A car park space being sold for a record amount – as it did this week in Hong Kong – is not likely to occur in Macau anytime soon, a real estate agent in Macau has said.
The sale of the parking space at The Center building in Hong Kong’s Central district earlier this week made the headlines for achieving a record price of HKD7.6 million, or almost $1 million. It became the most expensive place to park an automobile in the city.
A local real estate agent who asked to be identified only as ‘Kee’, said that the differences between the markets of Hong Kong and Macau regarding private car park spaces are enormous, and that we would not see a parking space in Macau reach a similar sale price anytime soon.
“Hong Kong is a one-off because parking in the central area is not comparable between the two regions. The people that drive to the central district usually already know where to park, or they have already a space rented for that. They won’t consider buying [a parking space] for that reason,” he said, noting that a similar situation “would not happen here.”
From the real estate agent’s perspective, the sale of local car parking spaces is mostly related to new residents moving into a new location.
“[The sale] of car parks happens only when people are moving into a new development and they want to have a parking space below them in the same building, only then do people look into buying [parking spaces].”
As car parking spaces are relatively more expensive upon acquisition than by rental, Kee said they are not a usual form of investment locally.
“Some people might have some extra cash and if they think that there is an investment [opportunity] they might take it. But apart from that, parking space selling is not really a big business [in Macau] as to buy a car park is very expensive when compared to renting it. You can get it cheaper if you rent it than if you buy.”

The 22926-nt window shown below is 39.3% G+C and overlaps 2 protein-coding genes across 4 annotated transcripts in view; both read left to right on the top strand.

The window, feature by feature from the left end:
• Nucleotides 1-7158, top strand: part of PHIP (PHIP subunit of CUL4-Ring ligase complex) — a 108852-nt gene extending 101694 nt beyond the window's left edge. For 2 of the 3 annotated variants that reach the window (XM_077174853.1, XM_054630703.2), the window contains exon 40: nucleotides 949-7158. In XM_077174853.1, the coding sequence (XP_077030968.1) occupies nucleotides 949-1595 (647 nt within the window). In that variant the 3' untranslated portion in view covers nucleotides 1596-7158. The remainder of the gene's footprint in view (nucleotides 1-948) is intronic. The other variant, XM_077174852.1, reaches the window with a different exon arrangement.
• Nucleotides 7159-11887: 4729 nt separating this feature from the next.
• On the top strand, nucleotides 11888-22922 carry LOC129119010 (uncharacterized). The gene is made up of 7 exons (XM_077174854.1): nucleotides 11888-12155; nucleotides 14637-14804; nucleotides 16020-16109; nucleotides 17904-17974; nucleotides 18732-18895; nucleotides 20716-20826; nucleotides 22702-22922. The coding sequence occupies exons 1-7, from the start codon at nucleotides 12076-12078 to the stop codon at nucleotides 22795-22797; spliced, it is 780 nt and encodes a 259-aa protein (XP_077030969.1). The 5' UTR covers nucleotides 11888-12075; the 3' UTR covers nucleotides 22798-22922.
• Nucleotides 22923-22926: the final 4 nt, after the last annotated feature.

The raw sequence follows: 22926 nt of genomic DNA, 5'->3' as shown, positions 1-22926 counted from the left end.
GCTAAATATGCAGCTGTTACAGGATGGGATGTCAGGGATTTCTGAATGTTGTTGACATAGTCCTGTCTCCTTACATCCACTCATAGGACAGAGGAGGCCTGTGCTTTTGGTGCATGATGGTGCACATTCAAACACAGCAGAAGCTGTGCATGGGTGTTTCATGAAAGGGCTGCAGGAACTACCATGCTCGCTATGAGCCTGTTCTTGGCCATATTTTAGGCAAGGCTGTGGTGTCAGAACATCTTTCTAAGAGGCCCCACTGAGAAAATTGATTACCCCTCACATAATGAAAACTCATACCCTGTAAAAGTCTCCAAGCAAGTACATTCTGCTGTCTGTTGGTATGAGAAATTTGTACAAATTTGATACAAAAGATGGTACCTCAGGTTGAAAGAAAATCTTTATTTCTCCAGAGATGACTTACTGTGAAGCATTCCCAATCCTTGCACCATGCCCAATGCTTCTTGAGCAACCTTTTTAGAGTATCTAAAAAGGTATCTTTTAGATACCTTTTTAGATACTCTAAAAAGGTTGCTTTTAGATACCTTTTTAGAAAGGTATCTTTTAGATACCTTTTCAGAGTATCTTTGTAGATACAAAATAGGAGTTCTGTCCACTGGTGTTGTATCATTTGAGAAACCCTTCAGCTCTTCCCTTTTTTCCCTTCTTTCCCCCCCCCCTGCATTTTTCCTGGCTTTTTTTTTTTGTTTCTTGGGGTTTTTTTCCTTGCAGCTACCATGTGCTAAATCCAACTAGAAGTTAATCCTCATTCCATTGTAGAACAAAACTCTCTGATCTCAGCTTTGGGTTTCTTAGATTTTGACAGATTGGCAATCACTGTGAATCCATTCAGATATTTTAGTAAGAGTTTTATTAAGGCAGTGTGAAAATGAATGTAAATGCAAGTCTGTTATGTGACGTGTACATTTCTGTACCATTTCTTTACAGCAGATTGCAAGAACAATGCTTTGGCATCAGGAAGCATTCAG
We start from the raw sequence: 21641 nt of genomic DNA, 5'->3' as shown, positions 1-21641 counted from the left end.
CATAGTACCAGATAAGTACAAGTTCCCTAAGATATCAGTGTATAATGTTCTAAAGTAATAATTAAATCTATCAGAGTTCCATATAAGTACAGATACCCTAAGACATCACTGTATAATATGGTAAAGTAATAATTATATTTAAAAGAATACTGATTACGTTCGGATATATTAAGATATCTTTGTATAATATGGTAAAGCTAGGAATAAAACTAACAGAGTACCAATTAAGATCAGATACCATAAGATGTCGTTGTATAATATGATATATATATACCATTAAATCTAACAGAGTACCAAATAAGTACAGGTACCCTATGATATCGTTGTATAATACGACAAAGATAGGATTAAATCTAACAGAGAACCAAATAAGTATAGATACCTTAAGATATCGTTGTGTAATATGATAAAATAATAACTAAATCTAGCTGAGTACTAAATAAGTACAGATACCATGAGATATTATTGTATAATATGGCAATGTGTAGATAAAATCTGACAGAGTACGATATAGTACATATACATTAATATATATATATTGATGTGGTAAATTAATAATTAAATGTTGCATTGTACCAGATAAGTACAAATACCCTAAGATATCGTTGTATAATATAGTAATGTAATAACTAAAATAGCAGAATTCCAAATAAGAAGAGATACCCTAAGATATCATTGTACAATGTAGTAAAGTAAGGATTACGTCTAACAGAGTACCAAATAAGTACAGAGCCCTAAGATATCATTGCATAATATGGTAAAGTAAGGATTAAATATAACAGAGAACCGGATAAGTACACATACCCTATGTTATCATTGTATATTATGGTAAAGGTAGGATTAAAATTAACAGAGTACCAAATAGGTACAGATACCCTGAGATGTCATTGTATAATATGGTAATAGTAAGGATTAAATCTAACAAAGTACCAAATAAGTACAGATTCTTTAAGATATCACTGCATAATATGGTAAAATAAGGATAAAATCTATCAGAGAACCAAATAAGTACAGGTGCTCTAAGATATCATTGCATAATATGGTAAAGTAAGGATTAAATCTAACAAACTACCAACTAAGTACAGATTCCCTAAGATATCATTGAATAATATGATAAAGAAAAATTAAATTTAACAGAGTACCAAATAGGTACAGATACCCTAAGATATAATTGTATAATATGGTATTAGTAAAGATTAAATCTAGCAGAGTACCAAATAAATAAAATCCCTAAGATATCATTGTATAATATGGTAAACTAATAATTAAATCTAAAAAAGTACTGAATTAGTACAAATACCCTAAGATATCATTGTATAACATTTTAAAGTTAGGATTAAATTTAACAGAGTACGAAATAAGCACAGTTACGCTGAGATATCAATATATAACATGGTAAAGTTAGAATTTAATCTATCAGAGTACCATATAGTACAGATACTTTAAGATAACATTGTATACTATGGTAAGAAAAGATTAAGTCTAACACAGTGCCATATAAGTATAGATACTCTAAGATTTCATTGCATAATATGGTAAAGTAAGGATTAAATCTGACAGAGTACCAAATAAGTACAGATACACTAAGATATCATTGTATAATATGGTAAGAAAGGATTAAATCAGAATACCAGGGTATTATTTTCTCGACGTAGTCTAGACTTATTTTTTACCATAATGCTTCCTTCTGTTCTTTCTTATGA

Questioned on the factors that influence the price of the asset, Kee said that prices of the parking spots depend on several factors, but mostly on the location of the building in which they are located, and also on how many spaces are available in that building, making this a simple matter of supply and demand.
The real estate agent also noted that measures previously enforced by the government, which included the cancellation of the sale of monthly passes for public car parks, had no influence on the market, not contributing in any way to the search for spaces to acquire.
The car park sold in Hong Kong earlier in the week belonged to the investor Johnny Cheung Shun-yee, a businessman with a reputation for flipping property.
In June this year, Cheung sold a car parking spot in the same building for HKD6.3 million.
He also made around HKD900 million in about nine months by buying and selling floors in an office building last year, Bloomberg reported.
“A lot of those owners in The Center are in finance or in other high-growth businesses,” said Stanley Poon, managing director at Centaline Commercial, to Bloomberg.
“To these tycoons, it’s not a significant purchase if you compare it to the value of the office floors they own,” she concluded.
Nevertheless, the price is an illustration of the existing gap in Hong Kong between the ultra-rich and ordinary people. That income inequality has fueled protests that have rocked the city for over five months now.
Hong Kong’s Gini coefficient, a statistical measure of distribution used as a gauge of economic inequality, was the highest of any developed economy in 2016 at a 45-year high, while one in five Hong Kong residents was classified as living below the poverty line.